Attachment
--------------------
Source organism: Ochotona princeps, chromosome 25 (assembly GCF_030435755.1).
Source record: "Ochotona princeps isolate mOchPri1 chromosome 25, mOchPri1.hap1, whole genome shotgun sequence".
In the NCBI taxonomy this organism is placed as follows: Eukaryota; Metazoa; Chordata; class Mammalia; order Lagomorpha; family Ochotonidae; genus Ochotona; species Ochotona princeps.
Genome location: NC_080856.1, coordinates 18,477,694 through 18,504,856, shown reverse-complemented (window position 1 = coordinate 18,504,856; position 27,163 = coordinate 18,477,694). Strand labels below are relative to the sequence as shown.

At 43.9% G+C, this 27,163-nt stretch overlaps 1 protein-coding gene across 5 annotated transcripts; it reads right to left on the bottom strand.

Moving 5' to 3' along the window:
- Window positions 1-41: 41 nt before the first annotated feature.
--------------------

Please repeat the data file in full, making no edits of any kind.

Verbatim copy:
Source organism: Ochotona princeps, chromosome 25 (assembly GCF_030435755.1).
Source record: "Ochotona princeps isolate mOchPri1 chromosome 25, mOchPri1.hap1, whole genome shotgun sequence".
In the NCBI taxonomy this organism is placed as follows: Eukaryota; Metazoa; Chordata; class Mammalia; order Lagomorpha; family Ochotonidae; genus Ochotona; species Ochotona princeps.
Genome location: NC_080856.1, coordinates 18,477,694 through 18,504,856, shown reverse-complemented (window position 1 = coordinate 18,504,856; position 27,163 = coordinate 18,477,694). Strand labels below are relative to the sequence as shown.

At 43.9% G+C, this 27,163-nt stretch overlaps 1 protein-coding gene across 5 annotated transcripts; it reads right to left on the bottom strand.

Moving 5' to 3' along the window:
- Window positions 1-41: 41 nt before the first annotated feature.